B.3. Involvement of Kütahya
in early C16th development:


Two pieces from the Godman collection (now in the British Museum) are a ewer with a dragon handle a flask whose neck has been cut down. These are both decorated in blue-and-white, and have Armenian inscriptions on their bases; the flask has another Armenian text on the torus moulding just below where the body joins the neck. Both texts contain dates and mention the town of Kütahya, in central western Anatolia.

The ewer is clumsily decorated in the conventional early Iznik style, with interlacing stems reserved in white on a blue ground, and split palmettes with prehensile tips which clutch the opposing stems. The general impression is that this is the work of a potter who had paid a not too careful look at one of the Bayezid türbe hanging-lamps. The inscription is 7 lines of Armenian bolorgir script on the base (which is printed in Carswell): "This vessel is in commemoration of Abraham, servant of God, of K’ot’ay [Kütahya]. In this year 959 [AD 1510], March 11th"

The flask, on the other hand, is decorated in a very different style: it is painted in two shades of dark underglaze blue, with tightly coiled spiral stems with comma-leaves at intervals, and tiny leaves and flowers; on the neck, a more relaxed spiral stem with similar motifs above the torus moulding. This type of design exemplifies the ‘Golden Horn’ style. The inscription in Armenian bolorgir reads:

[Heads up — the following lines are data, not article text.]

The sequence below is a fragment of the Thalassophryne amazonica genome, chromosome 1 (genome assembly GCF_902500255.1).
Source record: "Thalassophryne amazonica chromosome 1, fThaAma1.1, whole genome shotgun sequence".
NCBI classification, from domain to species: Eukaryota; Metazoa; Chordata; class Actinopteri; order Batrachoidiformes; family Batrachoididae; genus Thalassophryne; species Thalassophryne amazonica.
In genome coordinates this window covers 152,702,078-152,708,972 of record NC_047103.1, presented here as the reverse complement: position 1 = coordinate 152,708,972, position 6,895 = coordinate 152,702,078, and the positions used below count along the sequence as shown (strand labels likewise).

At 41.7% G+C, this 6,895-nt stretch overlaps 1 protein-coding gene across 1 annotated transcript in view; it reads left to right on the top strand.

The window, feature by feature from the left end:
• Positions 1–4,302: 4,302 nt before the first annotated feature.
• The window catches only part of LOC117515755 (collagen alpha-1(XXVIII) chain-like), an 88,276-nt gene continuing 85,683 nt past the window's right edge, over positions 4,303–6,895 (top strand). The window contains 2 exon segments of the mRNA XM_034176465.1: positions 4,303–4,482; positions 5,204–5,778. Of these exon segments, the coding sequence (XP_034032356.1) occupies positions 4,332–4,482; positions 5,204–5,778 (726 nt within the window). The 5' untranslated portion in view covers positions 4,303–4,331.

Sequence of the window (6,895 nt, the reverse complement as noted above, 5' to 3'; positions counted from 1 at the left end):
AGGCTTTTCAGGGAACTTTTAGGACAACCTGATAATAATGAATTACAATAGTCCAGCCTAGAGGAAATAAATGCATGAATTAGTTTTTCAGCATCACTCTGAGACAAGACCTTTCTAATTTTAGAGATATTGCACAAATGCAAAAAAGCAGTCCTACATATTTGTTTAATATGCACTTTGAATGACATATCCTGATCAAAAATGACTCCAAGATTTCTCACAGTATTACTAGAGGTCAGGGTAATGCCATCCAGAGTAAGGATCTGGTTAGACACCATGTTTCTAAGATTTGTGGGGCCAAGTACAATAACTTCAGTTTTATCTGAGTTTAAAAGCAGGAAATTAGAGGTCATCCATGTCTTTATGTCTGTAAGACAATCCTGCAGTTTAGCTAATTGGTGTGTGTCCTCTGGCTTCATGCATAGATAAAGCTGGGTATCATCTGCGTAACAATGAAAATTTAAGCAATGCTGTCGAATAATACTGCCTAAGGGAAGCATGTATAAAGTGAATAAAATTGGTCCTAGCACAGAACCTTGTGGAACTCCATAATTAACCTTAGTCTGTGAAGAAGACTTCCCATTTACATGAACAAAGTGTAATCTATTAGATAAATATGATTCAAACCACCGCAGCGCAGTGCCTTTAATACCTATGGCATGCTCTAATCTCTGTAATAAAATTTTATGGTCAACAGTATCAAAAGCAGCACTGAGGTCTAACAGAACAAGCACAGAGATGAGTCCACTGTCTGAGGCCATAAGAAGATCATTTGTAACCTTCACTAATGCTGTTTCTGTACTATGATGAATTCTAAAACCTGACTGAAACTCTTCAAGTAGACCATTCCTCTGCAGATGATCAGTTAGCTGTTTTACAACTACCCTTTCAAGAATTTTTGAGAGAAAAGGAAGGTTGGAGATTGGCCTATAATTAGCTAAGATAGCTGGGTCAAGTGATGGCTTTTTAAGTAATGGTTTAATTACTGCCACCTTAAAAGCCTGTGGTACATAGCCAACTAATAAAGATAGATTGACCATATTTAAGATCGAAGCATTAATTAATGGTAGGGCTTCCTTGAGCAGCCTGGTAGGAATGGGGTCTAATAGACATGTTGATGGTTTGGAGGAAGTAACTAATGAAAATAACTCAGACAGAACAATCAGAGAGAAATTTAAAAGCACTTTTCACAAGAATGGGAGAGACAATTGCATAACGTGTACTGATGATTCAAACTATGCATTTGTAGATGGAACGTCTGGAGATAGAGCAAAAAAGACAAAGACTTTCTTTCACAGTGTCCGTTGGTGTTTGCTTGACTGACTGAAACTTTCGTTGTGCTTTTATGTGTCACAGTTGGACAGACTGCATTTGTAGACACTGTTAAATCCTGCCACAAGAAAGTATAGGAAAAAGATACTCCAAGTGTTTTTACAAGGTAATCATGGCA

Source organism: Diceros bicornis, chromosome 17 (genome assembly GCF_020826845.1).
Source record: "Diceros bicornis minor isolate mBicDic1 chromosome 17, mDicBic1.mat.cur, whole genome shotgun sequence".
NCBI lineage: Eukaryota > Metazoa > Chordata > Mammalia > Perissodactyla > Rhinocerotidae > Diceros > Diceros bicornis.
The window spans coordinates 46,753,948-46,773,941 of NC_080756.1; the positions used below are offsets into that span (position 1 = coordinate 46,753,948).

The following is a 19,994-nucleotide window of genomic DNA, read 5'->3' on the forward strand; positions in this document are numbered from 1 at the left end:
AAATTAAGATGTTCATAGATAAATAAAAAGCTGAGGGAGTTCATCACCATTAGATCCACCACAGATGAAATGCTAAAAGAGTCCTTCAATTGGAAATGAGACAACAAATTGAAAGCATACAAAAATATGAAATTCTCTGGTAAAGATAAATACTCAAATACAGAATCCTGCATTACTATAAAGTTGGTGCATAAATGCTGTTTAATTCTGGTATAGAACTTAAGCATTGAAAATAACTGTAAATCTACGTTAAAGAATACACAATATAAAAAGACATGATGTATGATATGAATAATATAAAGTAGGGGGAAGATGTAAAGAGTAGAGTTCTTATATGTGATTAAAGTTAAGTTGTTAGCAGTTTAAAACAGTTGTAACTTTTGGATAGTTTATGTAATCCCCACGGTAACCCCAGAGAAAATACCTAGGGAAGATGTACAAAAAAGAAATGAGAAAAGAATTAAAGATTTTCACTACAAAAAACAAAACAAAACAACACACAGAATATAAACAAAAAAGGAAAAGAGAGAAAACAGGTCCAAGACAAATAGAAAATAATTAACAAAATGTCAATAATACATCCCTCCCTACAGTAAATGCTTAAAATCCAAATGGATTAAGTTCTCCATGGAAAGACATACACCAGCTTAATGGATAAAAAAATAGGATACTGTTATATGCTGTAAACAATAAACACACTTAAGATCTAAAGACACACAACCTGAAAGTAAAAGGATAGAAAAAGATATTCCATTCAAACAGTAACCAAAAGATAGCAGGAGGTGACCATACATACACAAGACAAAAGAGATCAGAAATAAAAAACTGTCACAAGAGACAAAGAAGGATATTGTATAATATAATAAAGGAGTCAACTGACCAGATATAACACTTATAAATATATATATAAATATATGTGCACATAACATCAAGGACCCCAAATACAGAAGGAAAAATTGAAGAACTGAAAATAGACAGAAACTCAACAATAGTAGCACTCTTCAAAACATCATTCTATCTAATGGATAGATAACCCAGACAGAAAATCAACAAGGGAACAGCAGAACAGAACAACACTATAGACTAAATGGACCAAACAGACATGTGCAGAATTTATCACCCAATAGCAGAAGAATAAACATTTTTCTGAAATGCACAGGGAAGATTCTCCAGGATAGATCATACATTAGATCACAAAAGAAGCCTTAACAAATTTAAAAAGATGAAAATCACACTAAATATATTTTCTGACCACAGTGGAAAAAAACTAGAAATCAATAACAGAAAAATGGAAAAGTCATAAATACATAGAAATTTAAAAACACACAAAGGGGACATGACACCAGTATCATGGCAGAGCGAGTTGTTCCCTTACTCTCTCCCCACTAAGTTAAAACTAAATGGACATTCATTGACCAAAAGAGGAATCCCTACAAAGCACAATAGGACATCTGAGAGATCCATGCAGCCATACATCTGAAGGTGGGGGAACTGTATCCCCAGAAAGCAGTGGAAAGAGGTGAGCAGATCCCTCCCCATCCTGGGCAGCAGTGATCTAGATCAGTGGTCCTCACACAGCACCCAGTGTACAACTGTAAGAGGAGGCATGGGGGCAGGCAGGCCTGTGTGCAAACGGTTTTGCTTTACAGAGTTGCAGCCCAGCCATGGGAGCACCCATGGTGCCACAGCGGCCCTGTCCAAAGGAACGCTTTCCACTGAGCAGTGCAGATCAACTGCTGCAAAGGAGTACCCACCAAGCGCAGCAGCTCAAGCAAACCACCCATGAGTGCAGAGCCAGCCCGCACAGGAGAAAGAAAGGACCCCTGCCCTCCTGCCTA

"Bishop Ter Martiros sent word to K’ot’ayes [Kütahya]: ‘May the Holy Mother of God intercede for you: send one water-bottle (surahi) here’. May Ter Martiros receive it in peace. In the year 978 [AD 1529] on the 18th March this water-bottle was inscribed."

Another inscription on its base reads:

"Ter Martiros sent word from Ankara: ‘May this water-bottle [be] an object [of] K’ot’ays for this monastery of the Holy Mother of God’."

It was originally suggested, by Arthur Lane who was the first scholar to write on Iznik pottery, that these vessels were the work of Armenian craftsmen living at Iznik. However, since both objects refer unequivocally to Kütahya (eg. the flask is called ‘an object [of] Kütahya’), one must in fact start to consider Kütahya as a pottery-producing town in its own right, at the time of the emergence of the industry at Iznik. In fact, the present day ceramic industry in Kütahya began to flourish from the early C18th, and they now produce imitation Iznik vessels for the tourist market.

While there are plenty of records of Kütahya as a pottery-producing centre in the C17th and earlier, the problem is in identifying the product; however, in recent excavations, sherds of blue-and-white in the typical early C15th style have been found, including what has been considered a waster. Furthermore, scientific analysis has confirmed that both towns used a virtually identical composition for ceramic body and glazes, and must thus have been producing similar wares. However, Kütahya is twice as far away to the south-east of Istanbul as Iznik, and thus access to the capital was not as easy, and Kütahya probably played a subordinate role to Iznik until coming into its own in the early C18th.


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